Instead, you should follow the site guidelines and play the game they describe (even if you'd rather be playing, say, rugby: https://hn.algolia.com/?dateRange=all&page=0&prefix=true&que...), because it is the only game we can play here—note that word "here"—given the medium and mandate of the site. Switching to some other game you like better isn't an alternative; the alternative is the destruction of the community (https://news.ycombinator.com/item?id=10411333), which isn't in any of our interests.
There are other places to play more rough-and-tumble games. You'd need a smaller, more cohesive forum (https://hn.algolia.com/?dateRange=all&page=0&prefix=true&que...). Rugby teams who beat each other up on the pitch and then go out drinking together can do that because they have a shared identity and pre-existing relationships. Random groups can't do that, and large random groups absolutely can't.
Quite a few HN users, including some of the most prominent ones (and some of the best writers too), started off with a pugnacious commenting style and learned over the years to modulate that in the interest of curiosity, both in themselves and others. That's the learning curve we all have to go through here, and are still going through.
I've seen you engage with posters in this way so many times (though this reply is particularly loquacious!).
I'm always struck by how unusual that level of effort is. A typical moderator would probably just hit the 'ban' button and move on.
I do agree that mrtksn seems well-intentioned here, but even in cases where good faith seems unlikely, I've seen you take the time to explain the rules kindly and substantively.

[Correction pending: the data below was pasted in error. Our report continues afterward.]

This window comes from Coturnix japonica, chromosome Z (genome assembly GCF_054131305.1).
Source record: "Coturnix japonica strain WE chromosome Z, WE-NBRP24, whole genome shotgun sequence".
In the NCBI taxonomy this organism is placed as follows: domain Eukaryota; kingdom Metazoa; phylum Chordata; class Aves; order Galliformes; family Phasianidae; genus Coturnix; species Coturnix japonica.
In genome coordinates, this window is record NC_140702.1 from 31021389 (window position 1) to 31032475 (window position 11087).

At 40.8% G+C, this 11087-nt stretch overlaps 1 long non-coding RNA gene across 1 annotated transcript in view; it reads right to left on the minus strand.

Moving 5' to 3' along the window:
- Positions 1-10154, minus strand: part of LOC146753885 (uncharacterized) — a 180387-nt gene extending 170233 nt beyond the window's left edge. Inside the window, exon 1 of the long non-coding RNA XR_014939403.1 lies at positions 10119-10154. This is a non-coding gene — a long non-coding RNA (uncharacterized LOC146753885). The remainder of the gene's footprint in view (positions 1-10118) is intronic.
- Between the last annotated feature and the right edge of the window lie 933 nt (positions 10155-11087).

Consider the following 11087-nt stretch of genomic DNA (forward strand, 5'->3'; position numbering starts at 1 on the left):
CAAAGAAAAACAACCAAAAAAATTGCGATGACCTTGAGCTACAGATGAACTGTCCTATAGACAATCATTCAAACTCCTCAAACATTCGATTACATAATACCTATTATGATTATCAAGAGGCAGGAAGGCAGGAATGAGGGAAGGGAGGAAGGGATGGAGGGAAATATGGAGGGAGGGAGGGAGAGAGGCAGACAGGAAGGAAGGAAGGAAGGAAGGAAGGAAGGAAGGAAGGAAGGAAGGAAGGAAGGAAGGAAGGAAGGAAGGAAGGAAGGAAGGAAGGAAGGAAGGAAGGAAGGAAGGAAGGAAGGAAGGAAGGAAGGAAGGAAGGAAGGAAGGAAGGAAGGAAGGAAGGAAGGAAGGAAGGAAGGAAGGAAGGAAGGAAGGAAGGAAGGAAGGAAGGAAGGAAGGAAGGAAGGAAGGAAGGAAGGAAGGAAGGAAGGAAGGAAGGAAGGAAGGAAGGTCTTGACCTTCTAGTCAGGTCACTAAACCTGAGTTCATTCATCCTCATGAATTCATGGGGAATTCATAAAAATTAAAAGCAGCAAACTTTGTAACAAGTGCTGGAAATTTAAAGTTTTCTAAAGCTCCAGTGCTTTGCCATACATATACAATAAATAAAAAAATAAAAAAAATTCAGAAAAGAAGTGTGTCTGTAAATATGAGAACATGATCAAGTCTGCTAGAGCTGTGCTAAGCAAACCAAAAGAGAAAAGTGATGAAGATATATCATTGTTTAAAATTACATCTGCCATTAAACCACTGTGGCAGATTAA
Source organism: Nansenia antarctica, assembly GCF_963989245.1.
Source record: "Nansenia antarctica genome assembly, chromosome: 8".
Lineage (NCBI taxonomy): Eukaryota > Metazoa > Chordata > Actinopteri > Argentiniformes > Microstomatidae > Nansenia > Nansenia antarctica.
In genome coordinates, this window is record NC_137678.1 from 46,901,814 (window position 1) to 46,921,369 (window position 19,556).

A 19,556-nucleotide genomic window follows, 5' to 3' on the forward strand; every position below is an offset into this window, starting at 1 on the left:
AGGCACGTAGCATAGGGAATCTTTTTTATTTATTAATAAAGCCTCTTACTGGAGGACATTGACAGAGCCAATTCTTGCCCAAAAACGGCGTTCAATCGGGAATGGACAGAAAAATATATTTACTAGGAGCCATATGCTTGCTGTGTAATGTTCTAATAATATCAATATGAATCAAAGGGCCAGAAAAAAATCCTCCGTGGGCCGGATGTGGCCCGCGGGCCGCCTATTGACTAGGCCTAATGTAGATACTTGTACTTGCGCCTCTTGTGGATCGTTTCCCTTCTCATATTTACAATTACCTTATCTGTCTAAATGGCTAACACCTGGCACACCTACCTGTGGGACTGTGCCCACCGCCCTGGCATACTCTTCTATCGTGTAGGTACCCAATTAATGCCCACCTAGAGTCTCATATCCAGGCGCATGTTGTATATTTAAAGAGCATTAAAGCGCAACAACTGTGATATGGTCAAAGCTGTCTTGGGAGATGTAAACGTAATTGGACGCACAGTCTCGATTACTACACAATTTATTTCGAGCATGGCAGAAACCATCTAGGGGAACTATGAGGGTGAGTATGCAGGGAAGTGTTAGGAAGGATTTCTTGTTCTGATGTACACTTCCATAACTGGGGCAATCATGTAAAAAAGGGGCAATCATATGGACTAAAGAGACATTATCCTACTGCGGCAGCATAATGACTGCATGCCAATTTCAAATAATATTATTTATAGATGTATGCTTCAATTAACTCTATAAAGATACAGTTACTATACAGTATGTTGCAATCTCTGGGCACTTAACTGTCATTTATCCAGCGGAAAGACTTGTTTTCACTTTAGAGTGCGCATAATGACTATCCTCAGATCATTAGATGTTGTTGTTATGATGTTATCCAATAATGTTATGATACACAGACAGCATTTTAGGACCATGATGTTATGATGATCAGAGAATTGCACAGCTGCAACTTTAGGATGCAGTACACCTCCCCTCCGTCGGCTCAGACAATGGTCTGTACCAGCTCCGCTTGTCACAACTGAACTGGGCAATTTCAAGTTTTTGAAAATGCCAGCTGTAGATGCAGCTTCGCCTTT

At first glance, trying to educate bad faith posters might seem like an example of PG's "do things that don't scale" maxim. But surprisingly, I think your approach scales pretty well. You may not always succeed in changing the behavior of the poster you're replying to, but your replies have a positive and scalable impact on this community because they role model good behavior to the thousands of other people reading. And that's leadership.
The quality of the comments section here is what keeps me coming back. Without guidance, any site that allows comments becomes lower quality the larger it grows. My theory as to why has a few factors, but one of them has to do with a sense of community. The more people feel they are in a community, the more likely they are to make good faith interpretations of others comments and the more likely they are to consider the effect of what they're saying on others.
Thank you for doing your best to ensure that this feels as much like a community as possible!